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Q&A: PrepStart H2O a Go-To for Dr. Lawson


Nathaniel Lawson, DMD, Ph.D., started using the PrepStart H2O Hydro Abrasion System from Zest Dental Solutions to clean cavity preparations with air abrasion. Lawson found the system excelled not only with that process, but others as well.

Lawson, an assistant professor and director of the Division of Biomaterials at the University of Alabama School of Dentistry, shared his experience with PrepStart H2O, and some recommendations for clinicians considering the system.


DPS: How did you become interested in air abrasion of your preparations?

Lawson: I first became interested after seeing pictures of smooth and clean preparations in dental magazines and online publications. I researched the topic a little further and found positive reviews of the PrepStart H2O from colleagues and online.

I did additional research and found that air abrasion of preparations did not negatively affect the bond to tooth structure, and in some cases, it actually improved the bond. So I acquired a device and began to use it both clinically and to perform some laboratory tests.

DPS: How effective is the PrepStart H2O in cavity preparations?

Lawson: For me, the biggest advantage of using PrepStart H2O is in finishing cavity preparations. Direct composite restorations are extremely technique sensitive, and each detail of the procedure can have a big impact on the lifetime of the restoration.

As part of running clinical trials, I observe high-magnification intraoral pictures of composites over a several year period of time. I have noticed that any defect or gap at the margin of a restoration only worsens with time. As a believer in conservative dentistry and preservation of tooth structure, I hate having to remove a slice of tooth structure with a bur just to achieve a clean margin (extension for prevention). I have found that air abrasion can clean the margins and internal surface of my preparation by removing stain, remnant restorative materials, amalgam stain, infected/affected carious dentin and biofilm.

DPS: How were you cleaning your preparations before using PrepStart H2O?

Lawson: Prior to obtaining the PrepStart H2O, I had nothing similar in my armamentarium for cleaning preparations. I typically use a self-etch protocol, so I don’t use phosphoric acid to “clean” my dentin. After looking at high-resolution images of my preparations using the PrepStart H2O, I realized how many unwanted artifacts that I left in my preparations that I could not see with my loupes. For this reason alone, this device has made the practice of dentistry much more enjoyable—and I have also enjoyed finding new uses for this device.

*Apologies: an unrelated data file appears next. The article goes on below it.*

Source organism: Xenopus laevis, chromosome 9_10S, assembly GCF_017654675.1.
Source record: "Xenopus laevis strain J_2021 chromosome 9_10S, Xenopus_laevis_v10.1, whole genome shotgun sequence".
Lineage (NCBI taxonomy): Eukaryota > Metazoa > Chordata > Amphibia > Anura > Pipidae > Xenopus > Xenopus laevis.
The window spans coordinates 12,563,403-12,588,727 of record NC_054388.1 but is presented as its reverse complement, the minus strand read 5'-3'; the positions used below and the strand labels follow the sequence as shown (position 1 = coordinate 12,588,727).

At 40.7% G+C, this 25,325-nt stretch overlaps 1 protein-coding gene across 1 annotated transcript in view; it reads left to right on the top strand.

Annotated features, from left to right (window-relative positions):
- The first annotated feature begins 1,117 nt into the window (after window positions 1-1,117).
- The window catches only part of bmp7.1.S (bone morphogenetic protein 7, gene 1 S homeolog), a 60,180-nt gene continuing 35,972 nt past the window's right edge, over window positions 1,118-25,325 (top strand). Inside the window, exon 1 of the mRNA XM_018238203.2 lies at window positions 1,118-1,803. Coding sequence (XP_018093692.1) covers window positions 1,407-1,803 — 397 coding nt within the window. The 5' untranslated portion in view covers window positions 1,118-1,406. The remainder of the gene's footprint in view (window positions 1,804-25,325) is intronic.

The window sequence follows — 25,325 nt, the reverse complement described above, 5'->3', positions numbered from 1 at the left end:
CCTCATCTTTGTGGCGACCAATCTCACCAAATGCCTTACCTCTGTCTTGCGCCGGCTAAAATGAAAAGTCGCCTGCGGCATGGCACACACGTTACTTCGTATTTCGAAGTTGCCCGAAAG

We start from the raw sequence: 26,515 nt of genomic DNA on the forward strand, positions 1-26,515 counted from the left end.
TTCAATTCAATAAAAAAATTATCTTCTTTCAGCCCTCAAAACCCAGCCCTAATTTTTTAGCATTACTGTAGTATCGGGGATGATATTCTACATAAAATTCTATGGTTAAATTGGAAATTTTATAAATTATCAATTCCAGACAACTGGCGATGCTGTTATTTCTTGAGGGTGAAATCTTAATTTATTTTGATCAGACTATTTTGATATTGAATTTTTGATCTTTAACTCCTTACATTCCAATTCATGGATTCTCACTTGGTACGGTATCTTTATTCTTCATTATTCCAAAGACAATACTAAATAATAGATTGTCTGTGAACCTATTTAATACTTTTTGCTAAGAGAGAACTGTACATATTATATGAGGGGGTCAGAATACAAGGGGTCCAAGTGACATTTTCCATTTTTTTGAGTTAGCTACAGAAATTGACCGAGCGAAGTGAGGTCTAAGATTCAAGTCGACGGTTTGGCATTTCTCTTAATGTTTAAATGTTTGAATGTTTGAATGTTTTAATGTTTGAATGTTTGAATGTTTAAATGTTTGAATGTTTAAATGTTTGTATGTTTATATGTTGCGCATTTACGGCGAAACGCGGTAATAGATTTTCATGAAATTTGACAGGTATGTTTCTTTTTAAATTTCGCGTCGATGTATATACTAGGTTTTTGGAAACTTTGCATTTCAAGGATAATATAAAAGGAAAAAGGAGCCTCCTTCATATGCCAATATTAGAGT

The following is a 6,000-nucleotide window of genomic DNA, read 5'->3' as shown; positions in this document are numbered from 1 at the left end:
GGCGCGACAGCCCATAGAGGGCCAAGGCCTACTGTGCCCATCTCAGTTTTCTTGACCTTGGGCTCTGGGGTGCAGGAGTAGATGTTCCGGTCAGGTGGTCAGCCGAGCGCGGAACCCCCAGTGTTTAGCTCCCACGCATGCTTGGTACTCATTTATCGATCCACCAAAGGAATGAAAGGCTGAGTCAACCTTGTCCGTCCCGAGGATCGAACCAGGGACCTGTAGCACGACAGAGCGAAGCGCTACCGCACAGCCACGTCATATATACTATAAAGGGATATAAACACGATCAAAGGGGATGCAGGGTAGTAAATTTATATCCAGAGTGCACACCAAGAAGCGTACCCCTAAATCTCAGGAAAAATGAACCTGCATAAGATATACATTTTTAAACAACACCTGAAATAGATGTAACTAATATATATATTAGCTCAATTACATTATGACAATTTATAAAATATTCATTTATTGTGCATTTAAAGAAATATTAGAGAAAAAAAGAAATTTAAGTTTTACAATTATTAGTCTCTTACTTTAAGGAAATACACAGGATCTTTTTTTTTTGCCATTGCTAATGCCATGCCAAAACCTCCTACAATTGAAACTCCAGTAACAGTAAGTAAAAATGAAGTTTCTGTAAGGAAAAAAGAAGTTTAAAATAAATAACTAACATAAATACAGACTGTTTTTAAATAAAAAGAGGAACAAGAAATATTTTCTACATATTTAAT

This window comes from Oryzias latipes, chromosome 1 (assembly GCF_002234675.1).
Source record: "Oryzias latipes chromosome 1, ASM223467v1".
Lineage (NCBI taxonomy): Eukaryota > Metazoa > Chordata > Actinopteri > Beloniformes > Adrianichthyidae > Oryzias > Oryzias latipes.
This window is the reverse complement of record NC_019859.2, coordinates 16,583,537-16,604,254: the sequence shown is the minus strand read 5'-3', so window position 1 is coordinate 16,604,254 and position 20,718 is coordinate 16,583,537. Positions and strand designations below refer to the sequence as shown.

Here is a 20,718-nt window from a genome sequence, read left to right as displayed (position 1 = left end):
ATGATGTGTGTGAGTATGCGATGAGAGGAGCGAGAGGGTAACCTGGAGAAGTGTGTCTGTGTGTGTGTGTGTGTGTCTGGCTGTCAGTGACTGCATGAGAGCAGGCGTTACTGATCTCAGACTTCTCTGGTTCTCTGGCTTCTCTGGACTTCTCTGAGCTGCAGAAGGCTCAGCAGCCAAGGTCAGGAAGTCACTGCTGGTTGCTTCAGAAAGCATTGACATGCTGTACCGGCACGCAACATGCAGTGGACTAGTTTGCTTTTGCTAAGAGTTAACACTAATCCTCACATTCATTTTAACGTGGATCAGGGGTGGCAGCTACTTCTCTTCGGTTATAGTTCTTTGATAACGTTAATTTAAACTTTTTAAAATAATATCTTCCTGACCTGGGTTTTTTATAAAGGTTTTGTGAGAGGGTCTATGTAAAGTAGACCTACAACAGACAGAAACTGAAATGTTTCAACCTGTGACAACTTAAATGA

DPS: What additional uses have you found?

Lawson: Although my initial reason for getting the PrepStart H2O was for cleaning cavity preparations, I have found many supplemental uses for the device. Air abrasion is extremely efficient for cleaning temporary cement off of crown or onlay preparations prior to bonding. The device can also be used extraorally for cleaning cement out of temporary or debonded crowns.

In our research testing laboratory, we also tested the device’s ability to sandblast zirconia to create surface texture for bonding. The PrepStart H2O was able to create that texture and a resulting bond that was similar, if not better than, a texture and bond created by a laboratory sandblaster.


DPS: How have your patients responded to your use of the PrepStart H2O?

Lawson: One of my first concerns when using the device was if the patient would need to be anesthetized prior to use of the PrepStart H2O. However, when I have used this device on enamel, most of my patients have responded that it felt no different than spraying water on their tooth. I have never required anesthesia when using PrepStart H2O on enamel. 

When using this device to clean temporary cement off of dentin on a crown preparation, I have experienced the same level of sensitivity as would be expected with water and air on a tooth.  Some of my patients require anesthesia, and some do not.

Another concern was my patients’ perception of me “sandblasting” their tooth. I explain to them that air abrasion is an additional step that I use in my bonding procedure to make sure that their tooth is completely clean prior to bonding. I have even shown my patients before and after pictures of the preparation (although many patients do not want to see a large picture of the tooth with a hole in it). The responses from my patients have all been positive, with some even experiencing the “Wow!” effect. 

It also helps that I typically use a rubber dam to prevent sand particles from entering their mouth and creating a gritty feeling. But if I use it without a rubber dam, for example, to clean temporary cement off a preparation, I find that high volume evacuation, a 2v2 gauze in the throat, and a thorough rinse afterward keeps patients satisfied.      


DPS: What do you recommend for clinicians looking to increase their profitability with PrepStart H20?

Lawson: If you are purely looking at this device as something that will provide return on investment by allowing you to do new procedures, it will be a harder sell. But this device does allow increased efficiency and quality for most of my routine restorative procedures.  


To learn more about PrepStart H2O, visit

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